Previous "lessons learned" demonstrated the need to improve our ability to rapidly assimilate the enormous volume of information our systems are capable of acquiring. As we restructure our force, we will base CMF alignment on function------maintainers, collectors, processors, and analysts------rather than on the current CMF divisions that are based on the types or disciplines of intelligence. This will require a total force review to eliminate redundancies and focus our very limited human resources on those critical intelligence functions, which cannot be replaced by advances in technology.

Using a cradle-to-grave training approach, the U.S. Army Intelligence Center and Fort Huachuca (USAIC&FH) is reviewing training strategies for all of the enlisted MOSs to ensure that they are relevant to current and future mission requirements. This training approach covers------

There will be a reduction in post-AIT training, which requires soldiers to leave their home stations to learn new skills. Instead, more training will be provided via distance-learning protocols, saving both time and money. A by-product of reduced budgets and enhanced technology, distance learning will be an integral part of any future training strategy. The result will be greater emphasis on unit-level technical training and certification, which will allow units to adapt training to meet their unique mission requirements.

 

MOS-Specific Changes and Promotion Prospects

Promotions for those MOSs which were over-structured prior to CINCOS will continue to be slow for the next two to three years. For most MOSs, promotion prospects to sergeant (SGT) will continue to be good. Promotions to staff sergeant (SSG), sergeant first class (SFC), and master sergeant (MSG) will improve beginning in fiscal year (FY) 00 with all MOSs reaching parity with the rest of the Army by FY 01. The speed at which each MOS returns to healthy promotion levels will depend in part on the number of soldiers who participate in the early retirement program and the number of future force reductions.

As technology advances, we will need fewer soldiers to collect intelligence and more soldiers involved in the analysis and processing of intelligence

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CMF 33, Electronic Warfare/Intercept (EW/I) Systems Maintenance Authorizations for this CMF have decreased significantly over the past few years. They decreased almost 20 percent during the past year alone. Historically, there has been some difficulty retaining soldiers in this CMF. Although senior NCO promotions will slow down along with the rest of MI, junior NCO promotions should continue to be good. The pace of change in this CMF will increase as we improve the way we do business in MI.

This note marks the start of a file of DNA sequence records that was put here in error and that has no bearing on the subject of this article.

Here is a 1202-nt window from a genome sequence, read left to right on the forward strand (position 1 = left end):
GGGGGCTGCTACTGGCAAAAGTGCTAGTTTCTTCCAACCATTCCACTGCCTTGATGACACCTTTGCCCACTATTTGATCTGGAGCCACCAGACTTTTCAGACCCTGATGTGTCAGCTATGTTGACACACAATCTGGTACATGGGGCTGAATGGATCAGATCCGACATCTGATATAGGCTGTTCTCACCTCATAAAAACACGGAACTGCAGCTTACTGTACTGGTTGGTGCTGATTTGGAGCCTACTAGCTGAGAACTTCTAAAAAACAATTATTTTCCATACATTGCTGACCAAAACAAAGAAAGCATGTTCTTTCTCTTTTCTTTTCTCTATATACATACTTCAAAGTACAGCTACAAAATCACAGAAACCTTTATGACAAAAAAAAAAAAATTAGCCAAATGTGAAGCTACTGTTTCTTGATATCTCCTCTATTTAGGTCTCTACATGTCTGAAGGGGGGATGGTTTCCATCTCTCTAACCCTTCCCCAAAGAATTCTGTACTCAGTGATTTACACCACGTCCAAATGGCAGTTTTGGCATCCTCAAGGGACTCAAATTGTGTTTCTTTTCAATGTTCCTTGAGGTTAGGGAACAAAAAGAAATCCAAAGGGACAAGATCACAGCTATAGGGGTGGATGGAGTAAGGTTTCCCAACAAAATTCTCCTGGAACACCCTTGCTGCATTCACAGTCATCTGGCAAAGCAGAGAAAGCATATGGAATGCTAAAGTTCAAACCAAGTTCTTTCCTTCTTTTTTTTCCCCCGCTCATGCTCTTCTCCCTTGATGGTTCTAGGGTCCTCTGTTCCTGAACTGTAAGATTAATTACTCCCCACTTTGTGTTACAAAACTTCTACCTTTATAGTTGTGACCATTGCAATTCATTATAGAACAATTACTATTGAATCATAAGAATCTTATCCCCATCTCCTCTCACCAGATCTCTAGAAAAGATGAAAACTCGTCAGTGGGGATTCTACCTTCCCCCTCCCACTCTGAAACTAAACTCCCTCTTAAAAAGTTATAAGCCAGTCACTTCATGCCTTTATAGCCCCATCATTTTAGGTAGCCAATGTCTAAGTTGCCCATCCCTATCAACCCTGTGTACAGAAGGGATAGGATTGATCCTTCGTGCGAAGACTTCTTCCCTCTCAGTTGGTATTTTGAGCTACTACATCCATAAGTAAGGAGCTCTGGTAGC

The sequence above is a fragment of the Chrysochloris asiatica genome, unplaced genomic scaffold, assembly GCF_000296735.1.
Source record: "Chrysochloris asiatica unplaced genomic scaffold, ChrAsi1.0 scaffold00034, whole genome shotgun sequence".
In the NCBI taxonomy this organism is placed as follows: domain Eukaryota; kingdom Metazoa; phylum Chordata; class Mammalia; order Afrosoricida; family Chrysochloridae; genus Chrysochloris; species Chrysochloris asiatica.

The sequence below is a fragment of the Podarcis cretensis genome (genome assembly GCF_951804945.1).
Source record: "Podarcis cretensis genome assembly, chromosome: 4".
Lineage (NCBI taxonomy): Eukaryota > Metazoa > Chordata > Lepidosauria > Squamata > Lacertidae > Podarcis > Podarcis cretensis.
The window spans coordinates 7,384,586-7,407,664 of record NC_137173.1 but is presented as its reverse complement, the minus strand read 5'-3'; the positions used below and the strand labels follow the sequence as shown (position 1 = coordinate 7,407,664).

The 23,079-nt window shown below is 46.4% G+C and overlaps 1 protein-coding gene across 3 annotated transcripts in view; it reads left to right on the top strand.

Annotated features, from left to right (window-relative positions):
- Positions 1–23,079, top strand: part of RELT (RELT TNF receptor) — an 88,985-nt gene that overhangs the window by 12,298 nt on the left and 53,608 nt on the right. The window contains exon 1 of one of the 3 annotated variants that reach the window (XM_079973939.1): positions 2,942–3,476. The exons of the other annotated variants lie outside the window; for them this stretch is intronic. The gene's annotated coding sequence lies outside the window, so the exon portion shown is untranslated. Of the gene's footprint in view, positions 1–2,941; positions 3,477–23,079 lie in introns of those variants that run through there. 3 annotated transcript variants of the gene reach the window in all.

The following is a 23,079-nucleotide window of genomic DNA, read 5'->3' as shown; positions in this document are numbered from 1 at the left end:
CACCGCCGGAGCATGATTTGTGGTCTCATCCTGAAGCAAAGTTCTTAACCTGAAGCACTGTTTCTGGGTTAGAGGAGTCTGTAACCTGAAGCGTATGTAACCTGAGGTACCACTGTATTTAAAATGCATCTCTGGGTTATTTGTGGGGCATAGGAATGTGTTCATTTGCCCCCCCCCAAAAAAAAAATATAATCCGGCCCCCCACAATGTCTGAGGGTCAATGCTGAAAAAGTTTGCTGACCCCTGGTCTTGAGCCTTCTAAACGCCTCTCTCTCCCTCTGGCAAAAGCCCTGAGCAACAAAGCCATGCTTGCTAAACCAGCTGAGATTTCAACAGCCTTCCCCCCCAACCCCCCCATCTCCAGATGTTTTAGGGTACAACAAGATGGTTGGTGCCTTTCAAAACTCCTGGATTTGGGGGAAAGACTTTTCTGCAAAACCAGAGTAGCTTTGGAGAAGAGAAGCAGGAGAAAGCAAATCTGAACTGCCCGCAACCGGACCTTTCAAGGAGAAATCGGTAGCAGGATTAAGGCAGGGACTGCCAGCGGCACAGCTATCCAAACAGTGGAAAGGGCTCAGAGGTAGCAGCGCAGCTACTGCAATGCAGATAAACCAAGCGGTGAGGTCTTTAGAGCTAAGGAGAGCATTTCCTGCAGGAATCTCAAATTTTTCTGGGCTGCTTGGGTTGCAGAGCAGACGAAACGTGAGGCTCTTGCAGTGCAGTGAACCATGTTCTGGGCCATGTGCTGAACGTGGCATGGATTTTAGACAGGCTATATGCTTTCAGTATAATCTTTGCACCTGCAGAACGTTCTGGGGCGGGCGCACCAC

The consolidation of CMF 33 into one MOS, effective 1 October 1998, will require soldiers to be proficient in the repair of more EW equipment and systems. Soldiers will also have greater assignment diversity------tactical, strategic, and Miaviation units. The emphasis on computer technology will increase while the focus on component-level systems repair will decline. Soldiers will do more troubleshooting of network problems on systems linked together on one or more intranets. More training will be conducted via the Internet or exported on compact disc. Training is already being improved to include instruction on the repair of cutting-edge technologies, such as fiber optics.

CMF 96, Military Intelligence. MOSs within this CMF are relatively healthy. Some may require minor repair or redesign, however, we do not expect any significant changes in this CMF until after a complete review of the MI force structure.

MOS 96B, Intelligence Analyst, is the largest MOS in the MI Corps. A key objective of the Proponent office is to focus this MOS on analysis and away from installation security-type functions. It will decrease slightly in authorizations over the next three years. The MOS has remained below authorized strength for the last several years due to a steady increase in authorizations. Out-year accessions, retention, and promotions are expected to be good. If authorizations remain steady, we should be able to meet field requirements by FY 00. The success of the MOS hinges, in part, on the use of automated intelligence tools such as the All-Source Analysis System (ASAS) to assist in intelligence processing, analysis, and dissemination.

MOS 96D, Imagery Analyst, is expected to decrease slightly in authorizations over the next three years. The MOS is presently below authorized strength. This personnel operating deficit is due to training limitations, a high initial entry training (IET) attrition rate, and an unprogrammed increase in field requirements. The MOS should be at required operating strength by FY 00. Senior NCO promotion prospects, especially to SFC, are expected to improve over the next three years.

MOS 96H, Imagery Ground Station Operator, is projected to increase in authorizations by almost 50 percent once the Common Ground Station (CGS) is fully fielded. With the recently installed training systems, USAIC&FH should be able to train sufficient numbers of soldiers to meet the requirements. Promotion and assignment opportunities for MOS 96H should be good. Soldiers required to reclassify into another MOS might consider MOS 96H a viable option.